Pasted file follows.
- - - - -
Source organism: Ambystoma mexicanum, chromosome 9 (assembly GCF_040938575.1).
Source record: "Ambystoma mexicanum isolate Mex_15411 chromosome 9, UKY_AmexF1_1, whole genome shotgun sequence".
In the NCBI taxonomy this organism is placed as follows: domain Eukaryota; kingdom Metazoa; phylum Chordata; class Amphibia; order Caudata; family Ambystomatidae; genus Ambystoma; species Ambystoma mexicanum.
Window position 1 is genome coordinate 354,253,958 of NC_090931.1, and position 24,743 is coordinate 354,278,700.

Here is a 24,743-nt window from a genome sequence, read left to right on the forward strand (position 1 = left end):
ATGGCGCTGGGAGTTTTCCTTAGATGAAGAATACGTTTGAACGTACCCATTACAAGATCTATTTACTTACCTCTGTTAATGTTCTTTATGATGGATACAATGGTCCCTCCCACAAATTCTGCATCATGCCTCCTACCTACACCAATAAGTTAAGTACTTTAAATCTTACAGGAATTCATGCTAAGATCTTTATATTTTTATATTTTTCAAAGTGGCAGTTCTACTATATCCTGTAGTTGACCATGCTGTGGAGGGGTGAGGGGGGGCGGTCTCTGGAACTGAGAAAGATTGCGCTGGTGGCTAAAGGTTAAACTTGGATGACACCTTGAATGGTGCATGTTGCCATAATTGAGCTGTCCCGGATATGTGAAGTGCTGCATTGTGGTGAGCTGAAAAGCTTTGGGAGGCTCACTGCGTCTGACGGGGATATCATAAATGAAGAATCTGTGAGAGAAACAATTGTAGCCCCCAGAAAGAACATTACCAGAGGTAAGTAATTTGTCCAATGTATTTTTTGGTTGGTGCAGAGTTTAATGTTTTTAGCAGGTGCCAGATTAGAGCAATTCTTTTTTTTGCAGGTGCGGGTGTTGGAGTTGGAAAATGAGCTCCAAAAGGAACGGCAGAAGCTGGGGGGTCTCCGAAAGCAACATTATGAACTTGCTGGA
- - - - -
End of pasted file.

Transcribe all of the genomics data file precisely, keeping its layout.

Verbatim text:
Source organism: Ambystoma mexicanum, chromosome 9 (assembly GCF_040938575.1).
Source record: "Ambystoma mexicanum isolate Mex_15411 chromosome 9, UKY_AmexF1_1, whole genome shotgun sequence".
In the NCBI taxonomy this organism is placed as follows: domain Eukaryota; kingdom Metazoa; phylum Chordata; class Amphibia; order Caudata; family Ambystomatidae; genus Ambystoma; species Ambystoma mexicanum.
Window position 1 is genome coordinate 354,253,958 of NC_090931.1, and position 24,743 is coordinate 354,278,700.

Here is a 24,743-nt window from a genome sequence, read left to right on the forward strand (position 1 = left end):
ATGGCGCTGGGAGTTTTCCTTAGATGAAGAATACGTTTGAACGTACCCATTACAAGATCTATTTACTTACCTCTGTTAATGTTCTTTATGATGGATACAATGGTCCCTCCCACAAATTCTGCATCATGCCTCCTACCTACACCAATAAGTTAAGTACTTTAAATCTTACAGGAATTCATGCTAAGATCTTTATATTTTTATATTTTTCAAAGTGGCAGTTCTACTATATCCTGTAGTTGACCATGCTGTGGAGGGGTGAGGGGGGGCGGTCTCTGGAACTGAGAAAGATTGCGCTGGTGGCTAAAGGTTAAACTTGGATGACACCTTGAATGGTGCATGTTGCCATAATTGAGCTGTCCCGGATATGTGAAGTGCTGCATTGTGGTGAGCTGAAAAGCTTTGGGAGGCTCACTGCGTCTGACGGGGATATCATAAATGAAGAATCTGTGAGAGAAACAATTGTAGCCCCCAGAAAGAACATTACCAGAGGTAAGTAATTTGTCCAATGTATTTTTTGGTTGGTGCAGAGTTTAATGTTTTTAGCAGGTGCCAGATTAGAGCAATTCTTTTTTTTGCAGGTGCGGGTGTTGGAGTTGGAAAATGAGCTCCAAAAGGAACGGCAGAAGCTGGGGGGTCTCCGAAAGCAACATTATGAACTTGCTGGA